It’s one of the newest health things to do. Plus, it’s backed by some science and people often rave about the benefits. This new way of eating has shown up more and more online and in the health world recently. I’m talking about intermittent fasting (IF).
Now, this article is no offense to anyone who has tried IF or swears by it. I know everyone is different, and what seems awful to me might work well for someone else. This is just simply my opinion on the whole thing based on my own experiences and perspective. I’m talking about why I will not do it.
My Issues with Intermittent Fasting
The first problem I have with IF is that to me, it’s another form of dieting.
When it comes to changes we experience from eating choices, consistency matters. So if someone does IF for a certain period of time and experiences weight loss, they would need to continue doing the same thing in order to keep seeing those results, just like with any shift in eating. And I am skeptical that it’s realistic to assume that will always be the case, as schedules and obligations and priorities are constantly changing.
I fear that this can be damaging to the mindset and emotional health of individuals who experience any weight re-gain when things get busy or life changes happen.
If you’re someone with a past of an eating disorder or disordered eating, I worry for you too. That’s because you might be prone to having a perfectionist mindset like me, which pops up again when I try to do things like IF.
I know this because I have tried IF before, twice. The first time, it was a couple years ago when I was working for a meal planning company that encouraged it. The second time, it was last year when I was going through my Institute for Integrative Nutrition classes.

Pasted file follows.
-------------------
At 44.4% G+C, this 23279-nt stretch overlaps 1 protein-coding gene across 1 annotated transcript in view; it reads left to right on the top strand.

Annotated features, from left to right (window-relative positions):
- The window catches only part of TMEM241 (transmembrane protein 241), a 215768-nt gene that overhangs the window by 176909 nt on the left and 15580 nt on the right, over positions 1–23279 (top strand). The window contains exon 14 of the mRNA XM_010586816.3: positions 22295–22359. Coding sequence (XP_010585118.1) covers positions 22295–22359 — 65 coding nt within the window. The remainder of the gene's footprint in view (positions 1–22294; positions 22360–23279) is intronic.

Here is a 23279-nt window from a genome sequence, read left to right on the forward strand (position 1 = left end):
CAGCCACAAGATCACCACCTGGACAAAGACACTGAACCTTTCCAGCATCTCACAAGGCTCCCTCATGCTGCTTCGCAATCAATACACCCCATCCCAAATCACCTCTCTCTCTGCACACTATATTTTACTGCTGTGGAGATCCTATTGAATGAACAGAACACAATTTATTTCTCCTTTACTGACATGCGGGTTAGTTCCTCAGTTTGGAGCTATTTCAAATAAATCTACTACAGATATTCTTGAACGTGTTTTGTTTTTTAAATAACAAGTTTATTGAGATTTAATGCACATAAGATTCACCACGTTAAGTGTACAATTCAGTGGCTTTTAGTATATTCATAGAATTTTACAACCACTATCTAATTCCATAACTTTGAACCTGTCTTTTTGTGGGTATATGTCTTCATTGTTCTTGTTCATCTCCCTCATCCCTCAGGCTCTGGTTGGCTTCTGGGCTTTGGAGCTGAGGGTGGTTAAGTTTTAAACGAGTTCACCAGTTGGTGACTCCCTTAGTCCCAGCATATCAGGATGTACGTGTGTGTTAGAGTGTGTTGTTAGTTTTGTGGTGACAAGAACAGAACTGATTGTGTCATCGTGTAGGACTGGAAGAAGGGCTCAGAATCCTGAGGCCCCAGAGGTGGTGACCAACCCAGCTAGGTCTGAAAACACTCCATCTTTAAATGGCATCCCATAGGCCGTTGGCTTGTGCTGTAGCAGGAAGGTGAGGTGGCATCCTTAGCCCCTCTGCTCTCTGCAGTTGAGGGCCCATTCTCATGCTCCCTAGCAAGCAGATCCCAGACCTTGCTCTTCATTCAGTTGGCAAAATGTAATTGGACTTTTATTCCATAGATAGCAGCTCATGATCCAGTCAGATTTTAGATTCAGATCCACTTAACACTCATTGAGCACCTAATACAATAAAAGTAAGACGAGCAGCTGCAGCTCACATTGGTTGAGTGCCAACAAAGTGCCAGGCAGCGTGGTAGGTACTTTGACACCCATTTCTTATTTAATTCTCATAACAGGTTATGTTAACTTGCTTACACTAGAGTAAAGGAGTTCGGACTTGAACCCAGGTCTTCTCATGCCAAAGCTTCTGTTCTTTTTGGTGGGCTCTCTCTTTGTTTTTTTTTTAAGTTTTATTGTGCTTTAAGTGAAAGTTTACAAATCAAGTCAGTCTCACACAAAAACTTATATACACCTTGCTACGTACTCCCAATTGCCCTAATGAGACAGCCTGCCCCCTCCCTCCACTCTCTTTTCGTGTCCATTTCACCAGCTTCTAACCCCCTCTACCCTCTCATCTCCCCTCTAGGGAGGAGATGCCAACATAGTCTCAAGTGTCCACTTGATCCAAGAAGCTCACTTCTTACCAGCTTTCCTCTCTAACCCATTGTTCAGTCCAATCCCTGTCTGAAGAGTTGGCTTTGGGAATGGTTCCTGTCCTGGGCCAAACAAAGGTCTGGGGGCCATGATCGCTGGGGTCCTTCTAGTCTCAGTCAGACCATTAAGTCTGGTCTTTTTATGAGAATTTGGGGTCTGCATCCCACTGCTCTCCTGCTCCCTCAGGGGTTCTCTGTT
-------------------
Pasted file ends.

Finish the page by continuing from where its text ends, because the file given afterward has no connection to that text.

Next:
And that’s just during the time when IF was a thing. I went on plenty of diets in my past that discouraged eating between meals or outside of certain timeframes.
In all cases, this led me to obsess too much about what I was putting into my mouth and when. That obsession led to anxiety and shame for feeling hungry or eating at the “wrong” times. The result of that was usually overeating at best and intense binge eating at worst.
For me, food rules = restriction = an unhealthy mind = my eating all out of whack.
For me, I’m far better off listening to my body when it comes to the times I eat. There are some days I wake up and I’m not hungry for a few hours, so I wait to eat until I want food. If I have a really filling dinner in the evening, I’ll go to bed without needing a snack. Other nights, I’ll have something before bed.
When I really think about it, I probably engage in intermittent fasting regularly, but it’s not intentional. It happens naturally for me. And that’s the way I like it: intuitive, simple, self-loving. If I miss out on the benefits of more intentionally fasting regularly but preserve my mental health and happiness, I’m personally okay with that.
If IF works for you and you feel good in mind and body when you do it, that’s great. But for me, when it IS intentional, I feel that familiar panic coming up again — the food anxiety I’ve spent so many years healing myself from. It feels harmful and stressful, and it causes unhealthy eating patterns for me long-term. And I would rather live without that.